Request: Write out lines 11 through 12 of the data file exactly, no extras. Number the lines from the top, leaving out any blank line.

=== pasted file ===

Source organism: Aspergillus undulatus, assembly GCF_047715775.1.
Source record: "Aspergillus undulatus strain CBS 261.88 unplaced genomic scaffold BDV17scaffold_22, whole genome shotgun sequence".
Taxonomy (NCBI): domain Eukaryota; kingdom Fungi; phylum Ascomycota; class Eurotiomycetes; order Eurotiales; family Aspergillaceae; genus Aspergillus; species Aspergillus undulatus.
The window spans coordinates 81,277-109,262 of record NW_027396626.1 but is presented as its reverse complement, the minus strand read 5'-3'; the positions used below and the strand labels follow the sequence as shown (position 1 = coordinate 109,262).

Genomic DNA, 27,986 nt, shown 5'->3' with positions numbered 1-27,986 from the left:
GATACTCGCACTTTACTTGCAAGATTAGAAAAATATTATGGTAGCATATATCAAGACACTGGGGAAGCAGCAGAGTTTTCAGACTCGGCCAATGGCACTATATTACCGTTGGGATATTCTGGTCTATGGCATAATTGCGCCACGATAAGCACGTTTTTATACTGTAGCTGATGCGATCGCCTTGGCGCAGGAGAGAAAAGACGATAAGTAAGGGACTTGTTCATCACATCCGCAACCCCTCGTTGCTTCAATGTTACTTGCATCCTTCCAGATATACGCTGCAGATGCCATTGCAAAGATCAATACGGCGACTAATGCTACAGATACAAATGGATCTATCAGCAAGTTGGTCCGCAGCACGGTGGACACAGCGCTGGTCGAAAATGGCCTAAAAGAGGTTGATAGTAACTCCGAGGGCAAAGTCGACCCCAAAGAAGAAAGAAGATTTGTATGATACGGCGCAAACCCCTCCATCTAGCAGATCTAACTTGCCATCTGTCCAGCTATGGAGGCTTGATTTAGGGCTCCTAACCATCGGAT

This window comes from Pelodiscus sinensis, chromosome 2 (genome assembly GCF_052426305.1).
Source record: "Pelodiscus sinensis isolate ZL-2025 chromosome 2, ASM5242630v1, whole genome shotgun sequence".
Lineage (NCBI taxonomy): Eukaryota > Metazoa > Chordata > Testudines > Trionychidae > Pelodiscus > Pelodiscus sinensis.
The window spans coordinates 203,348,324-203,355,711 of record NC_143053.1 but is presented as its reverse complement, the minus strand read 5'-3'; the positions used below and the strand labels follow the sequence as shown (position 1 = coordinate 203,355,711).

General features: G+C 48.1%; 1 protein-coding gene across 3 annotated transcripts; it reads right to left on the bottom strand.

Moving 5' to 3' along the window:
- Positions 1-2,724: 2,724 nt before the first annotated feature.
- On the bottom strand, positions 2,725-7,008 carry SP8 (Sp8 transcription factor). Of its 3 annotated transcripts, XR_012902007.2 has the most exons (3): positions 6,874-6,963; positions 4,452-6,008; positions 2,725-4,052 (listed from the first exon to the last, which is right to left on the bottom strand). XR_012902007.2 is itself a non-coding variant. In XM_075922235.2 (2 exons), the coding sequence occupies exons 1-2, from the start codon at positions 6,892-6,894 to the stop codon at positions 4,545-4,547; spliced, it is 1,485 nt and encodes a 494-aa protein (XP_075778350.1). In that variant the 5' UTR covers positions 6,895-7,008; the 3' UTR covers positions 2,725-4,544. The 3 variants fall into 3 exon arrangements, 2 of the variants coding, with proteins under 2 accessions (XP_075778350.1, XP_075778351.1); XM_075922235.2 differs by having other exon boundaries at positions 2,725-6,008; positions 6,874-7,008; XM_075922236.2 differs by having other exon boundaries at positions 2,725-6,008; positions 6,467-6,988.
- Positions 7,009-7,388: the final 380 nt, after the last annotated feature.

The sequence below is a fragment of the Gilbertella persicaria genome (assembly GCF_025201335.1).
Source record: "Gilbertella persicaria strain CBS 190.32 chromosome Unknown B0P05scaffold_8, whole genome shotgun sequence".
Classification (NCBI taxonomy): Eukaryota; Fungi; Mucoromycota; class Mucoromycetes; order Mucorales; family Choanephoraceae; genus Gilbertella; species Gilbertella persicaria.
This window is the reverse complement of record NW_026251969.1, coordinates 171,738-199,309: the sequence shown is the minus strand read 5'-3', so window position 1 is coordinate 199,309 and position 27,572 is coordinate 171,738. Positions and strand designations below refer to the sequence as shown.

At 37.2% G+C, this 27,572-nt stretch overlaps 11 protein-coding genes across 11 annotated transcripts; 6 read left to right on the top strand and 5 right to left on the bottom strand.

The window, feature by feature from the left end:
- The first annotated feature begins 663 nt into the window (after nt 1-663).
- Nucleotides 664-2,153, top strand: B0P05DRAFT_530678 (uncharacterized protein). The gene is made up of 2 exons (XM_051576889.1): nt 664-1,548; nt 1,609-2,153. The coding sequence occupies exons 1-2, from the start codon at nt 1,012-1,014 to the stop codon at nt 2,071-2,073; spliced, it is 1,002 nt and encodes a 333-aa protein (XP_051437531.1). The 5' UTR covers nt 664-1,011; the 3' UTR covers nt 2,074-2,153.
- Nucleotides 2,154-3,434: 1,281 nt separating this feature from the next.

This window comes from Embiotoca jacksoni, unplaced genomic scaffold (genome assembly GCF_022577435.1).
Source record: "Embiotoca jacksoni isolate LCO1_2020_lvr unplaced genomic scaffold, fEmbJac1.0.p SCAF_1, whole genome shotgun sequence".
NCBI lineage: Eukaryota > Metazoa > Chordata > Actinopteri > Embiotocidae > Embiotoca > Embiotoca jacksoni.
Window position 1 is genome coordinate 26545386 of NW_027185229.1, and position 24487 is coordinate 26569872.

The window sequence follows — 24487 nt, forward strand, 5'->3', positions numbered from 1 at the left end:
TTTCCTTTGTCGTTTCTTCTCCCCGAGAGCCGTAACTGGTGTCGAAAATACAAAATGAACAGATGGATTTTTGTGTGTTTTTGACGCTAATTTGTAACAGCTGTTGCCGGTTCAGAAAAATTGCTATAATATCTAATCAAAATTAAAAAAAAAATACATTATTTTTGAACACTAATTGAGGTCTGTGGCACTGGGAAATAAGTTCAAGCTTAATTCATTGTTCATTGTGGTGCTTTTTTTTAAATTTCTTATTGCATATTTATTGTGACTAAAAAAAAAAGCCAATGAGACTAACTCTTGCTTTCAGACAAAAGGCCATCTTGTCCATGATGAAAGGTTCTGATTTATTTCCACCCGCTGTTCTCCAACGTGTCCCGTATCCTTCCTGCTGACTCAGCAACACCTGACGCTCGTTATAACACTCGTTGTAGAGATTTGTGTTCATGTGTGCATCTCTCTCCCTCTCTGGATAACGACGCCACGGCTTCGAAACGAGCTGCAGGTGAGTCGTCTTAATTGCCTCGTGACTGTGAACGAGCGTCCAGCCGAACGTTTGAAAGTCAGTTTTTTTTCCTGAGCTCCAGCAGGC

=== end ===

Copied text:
General features: G+C 48.1%; 1 protein-coding gene across 3 annotated transcripts; it reads right to left on the bottom strand.

Moving 5' to 3' along the window: